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The different foraging strategies reflect different activity of a neural circuit, highlighted here by expressing a protein that fluoreces green in the neurons.
MRC Laboratory of Molecular Biology, Cambridge; University of Cambridge
A tiny transparent worm that lives in rotting fruit is helping to unravel how the brain works. Caenorhabditis elegans, C. elegans for short, has a nervous system, gut, muscle, and other tissues similar to humans. The worm reaches maturity in a few days, has 300 offspring and is transparent, making it an ideal research tool.
‘C. elegans is the best understood multicellular organism on the planet, but we are only beginning to understand how its nervous system generates behaviour,’ says Bill Schafer of the Medical Research Council Laboratory (MRC) of Molecular Biology, Cambridge.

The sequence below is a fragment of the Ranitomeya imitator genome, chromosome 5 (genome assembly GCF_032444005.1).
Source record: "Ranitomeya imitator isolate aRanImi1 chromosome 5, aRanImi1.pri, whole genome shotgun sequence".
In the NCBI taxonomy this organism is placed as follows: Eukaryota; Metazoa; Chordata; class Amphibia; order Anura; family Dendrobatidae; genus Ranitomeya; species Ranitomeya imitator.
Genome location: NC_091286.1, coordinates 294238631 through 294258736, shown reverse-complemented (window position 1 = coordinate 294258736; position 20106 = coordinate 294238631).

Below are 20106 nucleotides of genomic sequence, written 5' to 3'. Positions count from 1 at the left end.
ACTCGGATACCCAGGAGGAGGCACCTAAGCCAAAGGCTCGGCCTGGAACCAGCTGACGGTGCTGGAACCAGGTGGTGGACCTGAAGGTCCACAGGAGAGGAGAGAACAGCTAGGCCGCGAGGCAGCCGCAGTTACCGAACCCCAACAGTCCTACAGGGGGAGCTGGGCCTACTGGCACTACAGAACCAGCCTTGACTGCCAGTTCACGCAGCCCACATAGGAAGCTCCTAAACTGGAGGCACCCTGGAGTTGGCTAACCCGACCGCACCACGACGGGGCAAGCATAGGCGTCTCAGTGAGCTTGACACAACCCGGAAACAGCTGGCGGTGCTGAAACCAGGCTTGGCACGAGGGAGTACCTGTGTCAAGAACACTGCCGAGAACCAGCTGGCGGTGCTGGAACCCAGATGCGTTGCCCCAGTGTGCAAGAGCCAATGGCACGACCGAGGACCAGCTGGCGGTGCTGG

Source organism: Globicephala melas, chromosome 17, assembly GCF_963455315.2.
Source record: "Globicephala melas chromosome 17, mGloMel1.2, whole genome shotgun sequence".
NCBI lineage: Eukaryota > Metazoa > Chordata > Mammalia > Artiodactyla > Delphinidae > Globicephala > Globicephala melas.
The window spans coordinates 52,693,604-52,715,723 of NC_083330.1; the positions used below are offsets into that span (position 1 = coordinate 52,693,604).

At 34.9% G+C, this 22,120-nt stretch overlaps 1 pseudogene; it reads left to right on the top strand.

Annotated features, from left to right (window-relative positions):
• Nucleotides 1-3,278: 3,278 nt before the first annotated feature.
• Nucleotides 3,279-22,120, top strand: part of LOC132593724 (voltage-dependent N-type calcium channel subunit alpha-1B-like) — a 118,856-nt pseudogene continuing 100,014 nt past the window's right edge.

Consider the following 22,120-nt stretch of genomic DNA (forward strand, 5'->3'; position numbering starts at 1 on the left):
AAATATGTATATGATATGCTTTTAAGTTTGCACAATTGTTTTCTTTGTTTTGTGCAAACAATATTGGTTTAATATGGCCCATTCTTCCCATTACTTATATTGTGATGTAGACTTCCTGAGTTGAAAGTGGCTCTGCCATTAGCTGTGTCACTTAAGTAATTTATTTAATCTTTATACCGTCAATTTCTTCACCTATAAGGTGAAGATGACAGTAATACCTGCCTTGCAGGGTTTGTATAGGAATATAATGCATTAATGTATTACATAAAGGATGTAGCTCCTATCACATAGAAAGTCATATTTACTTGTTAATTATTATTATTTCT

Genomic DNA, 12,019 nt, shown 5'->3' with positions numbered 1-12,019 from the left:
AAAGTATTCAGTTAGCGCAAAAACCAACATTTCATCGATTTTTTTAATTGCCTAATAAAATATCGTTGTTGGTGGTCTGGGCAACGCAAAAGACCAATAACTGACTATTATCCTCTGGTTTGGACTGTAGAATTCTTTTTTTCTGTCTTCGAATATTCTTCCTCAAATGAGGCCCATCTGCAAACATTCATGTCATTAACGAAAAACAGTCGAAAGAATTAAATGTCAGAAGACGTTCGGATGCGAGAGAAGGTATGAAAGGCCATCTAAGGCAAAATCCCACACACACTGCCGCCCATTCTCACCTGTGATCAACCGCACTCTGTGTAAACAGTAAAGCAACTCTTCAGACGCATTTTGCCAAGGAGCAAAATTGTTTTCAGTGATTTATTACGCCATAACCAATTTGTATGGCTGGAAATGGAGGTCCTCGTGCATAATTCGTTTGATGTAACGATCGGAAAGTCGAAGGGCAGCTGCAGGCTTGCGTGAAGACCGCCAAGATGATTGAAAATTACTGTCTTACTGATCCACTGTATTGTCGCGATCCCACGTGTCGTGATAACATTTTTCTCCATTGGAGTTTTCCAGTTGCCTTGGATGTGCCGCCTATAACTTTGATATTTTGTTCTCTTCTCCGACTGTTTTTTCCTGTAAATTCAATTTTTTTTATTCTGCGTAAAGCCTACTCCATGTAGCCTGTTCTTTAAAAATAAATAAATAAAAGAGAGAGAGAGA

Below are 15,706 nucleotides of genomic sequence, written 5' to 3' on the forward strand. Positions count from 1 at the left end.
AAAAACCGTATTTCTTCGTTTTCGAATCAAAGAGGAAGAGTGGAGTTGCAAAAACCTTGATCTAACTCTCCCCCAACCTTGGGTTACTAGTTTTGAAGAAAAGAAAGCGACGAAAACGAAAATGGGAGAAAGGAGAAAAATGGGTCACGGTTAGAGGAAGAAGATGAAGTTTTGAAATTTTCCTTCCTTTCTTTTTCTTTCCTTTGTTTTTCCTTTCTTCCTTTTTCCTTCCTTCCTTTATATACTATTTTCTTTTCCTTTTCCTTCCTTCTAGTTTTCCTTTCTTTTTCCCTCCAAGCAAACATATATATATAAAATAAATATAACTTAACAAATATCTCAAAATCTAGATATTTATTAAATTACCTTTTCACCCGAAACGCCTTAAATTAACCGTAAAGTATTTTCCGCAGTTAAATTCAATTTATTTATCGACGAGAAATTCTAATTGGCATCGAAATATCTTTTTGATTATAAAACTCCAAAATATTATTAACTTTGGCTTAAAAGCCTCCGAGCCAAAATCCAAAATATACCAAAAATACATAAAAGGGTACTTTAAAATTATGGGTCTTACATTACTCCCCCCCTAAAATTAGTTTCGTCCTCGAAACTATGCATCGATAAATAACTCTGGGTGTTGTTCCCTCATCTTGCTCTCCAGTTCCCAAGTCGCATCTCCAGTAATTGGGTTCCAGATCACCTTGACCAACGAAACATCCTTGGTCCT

Human brains have 100 billion neurones; C. elegans has just 302. This makes it far easier to map the pathways that link neurone stimulation to action in the worm. ‘It is a bit like using a Trabant to understand a Porsche,’ explains Mario de Bono also of the MRC Laboratory, Cambridge. ‘If we can understand how the worm’s brain computes behaviour, we can apply this knowledge to the more sophisticated human brain.’
Specific neurones in the worm can be activated or inhibited by adding ion channels that respond to flashes of light. ‘This enables us to directly link specific behaviours to particular neurons, and engineer worms to exhibit certain behaviours in response to a light pulse,’ explains Mario.
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